SNR bird feeders commemorate student's life, passion

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SNR bird feeders commemorate student’s life, passion

The two bird feeders donated by the Titteringtons in memory of Brian Smith. The feeders are located to the north of Hardin Hall on UNL's East Campus.
The two bird feeders donated by the Titteringtons in memory of Brian Smith. The feeders are located to the north of Hardin Hall on UNL's East Campus.

Without a doubt, Brian Smith loved birds.

“He got into birds working for us,” said Dave Titterington, owner of Wild Bird Habitat Store in Lincoln. “He really got into birds.”

Dave and his wife Linda recalled that Smith was a dedicated employee who had worked at their store for more than a year.

“He was fantastic,” they said. “He was a hard worker. He was one who if we needed somebody and it didn’t interfere with school, he’d be there.”

Smith’s interest in birds led the freshman fisheries and wildlife major all the way to Puerto Rico for a study abroad trip in March 2008.

While there, students visited a tropical rainforest, swam on coral reefs, visited caves and learned about the island’s many ecosystems.

Larkin Powell, professor of conservation biology and wildlife ecology, led the trip with Mark Pegg, fisheries ecologist and associate professor in the School of Natural Resources.

“It’s a trip that quickly gets students into new systems that are nothing like Nebraska, but the same ecological principles apply,” Powell said.

Two days into the trip, Smith suddenly passed away from an undiagnosed heart defect. He was just 20 years old.

“I had not had him in classes, but he already impressed me as a student eager to learn and see new things,” Powell said. “He had a lot of energy and unclouded enthusiasm.”

Prior to the trip, Smith had begun attending UNL Wildlife Club meetings. The club’s annual banquet took place a few weeks later and members wanted to commemorate Smith in some way.

“The club now has a student achievement award in Brian’s name,” Powell said.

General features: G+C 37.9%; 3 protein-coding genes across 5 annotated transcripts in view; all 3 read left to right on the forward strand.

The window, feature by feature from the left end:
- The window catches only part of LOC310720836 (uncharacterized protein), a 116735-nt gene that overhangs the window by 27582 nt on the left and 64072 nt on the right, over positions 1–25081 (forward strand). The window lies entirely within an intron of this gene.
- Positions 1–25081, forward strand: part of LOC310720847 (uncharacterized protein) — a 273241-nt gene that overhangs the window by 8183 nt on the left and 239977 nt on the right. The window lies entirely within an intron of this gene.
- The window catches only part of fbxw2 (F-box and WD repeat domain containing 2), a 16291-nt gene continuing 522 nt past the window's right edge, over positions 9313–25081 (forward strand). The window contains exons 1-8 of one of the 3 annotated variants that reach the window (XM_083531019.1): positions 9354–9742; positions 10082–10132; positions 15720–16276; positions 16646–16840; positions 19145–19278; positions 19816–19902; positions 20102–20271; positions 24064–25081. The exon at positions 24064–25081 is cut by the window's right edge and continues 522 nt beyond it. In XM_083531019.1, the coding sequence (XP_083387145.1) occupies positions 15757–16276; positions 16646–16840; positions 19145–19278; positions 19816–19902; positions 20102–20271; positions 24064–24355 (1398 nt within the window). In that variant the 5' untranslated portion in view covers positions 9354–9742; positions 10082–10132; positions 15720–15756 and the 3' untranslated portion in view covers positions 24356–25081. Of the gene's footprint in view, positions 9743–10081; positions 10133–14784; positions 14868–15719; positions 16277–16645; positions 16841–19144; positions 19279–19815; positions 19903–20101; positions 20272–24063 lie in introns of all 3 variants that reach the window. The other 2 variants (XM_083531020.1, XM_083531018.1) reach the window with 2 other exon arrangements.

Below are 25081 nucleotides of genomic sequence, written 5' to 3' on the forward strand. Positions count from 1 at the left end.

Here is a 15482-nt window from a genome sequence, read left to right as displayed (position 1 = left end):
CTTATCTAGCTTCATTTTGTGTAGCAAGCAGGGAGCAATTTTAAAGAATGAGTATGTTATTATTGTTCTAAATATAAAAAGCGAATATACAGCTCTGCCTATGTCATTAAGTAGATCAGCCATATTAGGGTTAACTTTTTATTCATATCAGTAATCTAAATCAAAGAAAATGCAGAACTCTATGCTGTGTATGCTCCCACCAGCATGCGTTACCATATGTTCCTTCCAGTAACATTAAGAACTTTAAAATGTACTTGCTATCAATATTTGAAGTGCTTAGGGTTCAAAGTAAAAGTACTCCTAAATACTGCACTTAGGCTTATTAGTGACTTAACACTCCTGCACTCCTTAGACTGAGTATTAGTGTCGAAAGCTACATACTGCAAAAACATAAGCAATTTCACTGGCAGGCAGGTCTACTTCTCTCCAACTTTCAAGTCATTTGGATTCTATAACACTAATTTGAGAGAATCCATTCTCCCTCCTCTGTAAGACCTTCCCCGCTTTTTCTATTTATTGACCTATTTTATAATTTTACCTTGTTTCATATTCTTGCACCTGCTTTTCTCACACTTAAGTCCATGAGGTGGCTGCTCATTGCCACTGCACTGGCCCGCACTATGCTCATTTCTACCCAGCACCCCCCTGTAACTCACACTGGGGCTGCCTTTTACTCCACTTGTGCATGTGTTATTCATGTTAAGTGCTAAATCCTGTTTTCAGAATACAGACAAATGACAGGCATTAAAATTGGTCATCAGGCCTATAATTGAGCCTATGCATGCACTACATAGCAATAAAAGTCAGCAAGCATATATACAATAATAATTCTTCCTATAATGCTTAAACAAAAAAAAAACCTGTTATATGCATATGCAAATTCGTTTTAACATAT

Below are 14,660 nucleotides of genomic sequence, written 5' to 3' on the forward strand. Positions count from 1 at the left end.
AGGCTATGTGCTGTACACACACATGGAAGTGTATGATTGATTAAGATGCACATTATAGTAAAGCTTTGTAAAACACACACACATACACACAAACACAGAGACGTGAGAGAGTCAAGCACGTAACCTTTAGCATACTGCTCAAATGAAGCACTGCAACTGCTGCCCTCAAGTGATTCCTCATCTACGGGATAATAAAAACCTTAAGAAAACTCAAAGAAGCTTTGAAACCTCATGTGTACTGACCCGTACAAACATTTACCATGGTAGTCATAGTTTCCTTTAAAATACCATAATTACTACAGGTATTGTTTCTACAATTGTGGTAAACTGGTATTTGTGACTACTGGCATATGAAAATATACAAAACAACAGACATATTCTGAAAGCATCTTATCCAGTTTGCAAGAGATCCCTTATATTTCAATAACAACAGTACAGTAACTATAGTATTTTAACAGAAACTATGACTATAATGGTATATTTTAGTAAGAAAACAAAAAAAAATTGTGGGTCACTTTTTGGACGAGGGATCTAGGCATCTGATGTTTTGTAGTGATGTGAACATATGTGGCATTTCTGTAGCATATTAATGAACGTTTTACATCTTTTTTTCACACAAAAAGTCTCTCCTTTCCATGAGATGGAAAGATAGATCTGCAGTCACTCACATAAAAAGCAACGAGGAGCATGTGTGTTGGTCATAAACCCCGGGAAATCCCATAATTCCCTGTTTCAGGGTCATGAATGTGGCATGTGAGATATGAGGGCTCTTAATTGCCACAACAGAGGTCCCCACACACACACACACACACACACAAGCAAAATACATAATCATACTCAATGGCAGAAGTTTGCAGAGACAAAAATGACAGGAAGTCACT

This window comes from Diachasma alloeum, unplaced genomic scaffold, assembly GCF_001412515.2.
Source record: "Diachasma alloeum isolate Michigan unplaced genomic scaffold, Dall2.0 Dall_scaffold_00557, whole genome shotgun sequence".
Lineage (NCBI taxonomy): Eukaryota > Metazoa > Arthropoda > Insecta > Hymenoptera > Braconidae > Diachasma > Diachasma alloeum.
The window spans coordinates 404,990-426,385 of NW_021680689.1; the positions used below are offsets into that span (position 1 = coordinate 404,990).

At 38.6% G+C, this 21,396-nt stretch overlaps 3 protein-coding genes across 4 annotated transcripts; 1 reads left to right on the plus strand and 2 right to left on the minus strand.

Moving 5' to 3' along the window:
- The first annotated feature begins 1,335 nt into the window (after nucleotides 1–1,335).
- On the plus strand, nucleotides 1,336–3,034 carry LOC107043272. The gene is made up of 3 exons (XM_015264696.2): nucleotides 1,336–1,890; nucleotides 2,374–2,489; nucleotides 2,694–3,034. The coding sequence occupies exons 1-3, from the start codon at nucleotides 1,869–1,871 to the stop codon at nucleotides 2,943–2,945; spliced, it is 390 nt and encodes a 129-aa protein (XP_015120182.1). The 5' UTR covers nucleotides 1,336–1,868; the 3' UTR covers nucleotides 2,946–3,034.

The Titteringtons, Smith’s parents, fellow students, professors and friends planned fundraisers to create the Brian M. Smith Memorial Scholarship Fund. The endowed fund through the NU Foundation helps students attend the College of Agricultural Sciences and Natural Resources.

“We did some fundraising at the store,” Dave said. “We made a donation with the money that we collected and a donation from Wild Bird Habitat.”

But the Titteringtons’ generosity didn’t stop there. They also donated two bird feeders to the School of Natural Resources, which were dedicated in Smith’s honor. The feeders are located north of Hardin Hall.

“They continue to provide bird seed for free in memory of Brian,” Powell said. “I’m not sure how much money this has been over the years, but it is not chump change.”

Mary Bomberger Brown, research assistant professor, keeps the feeders filled and stops by the Titteringtons’ store whenever the bird seed supply gets low. She shares the task with the Wildlife Club.

Brown said that she’s seen more than 20 species of birds eating the seed from and spending time near the feeders.

“I like the idea that we’re keeping a ‘wild space’ near SNR, the idea of urban wildlife and the idea of remembering an SNR student,” Brown said.

When asked how much bird seed they’ve donated over the past six years, the Titteringtons said they didn’t know a specific figure.

“That’s kind of a hard question,” Linda said.

“I would think probably over 500 pounds,” Dave added.

For the Titteringtons, those kinds of things just don’t matter. What matters is Smith’s memory – and keeping that alive and well.

“If something ever happens to the bird feeders, we’ll repair them and if we can’t repair them, we’ll replace them,” Dave said. “As long as I’ve got the business, this is perpetual.”

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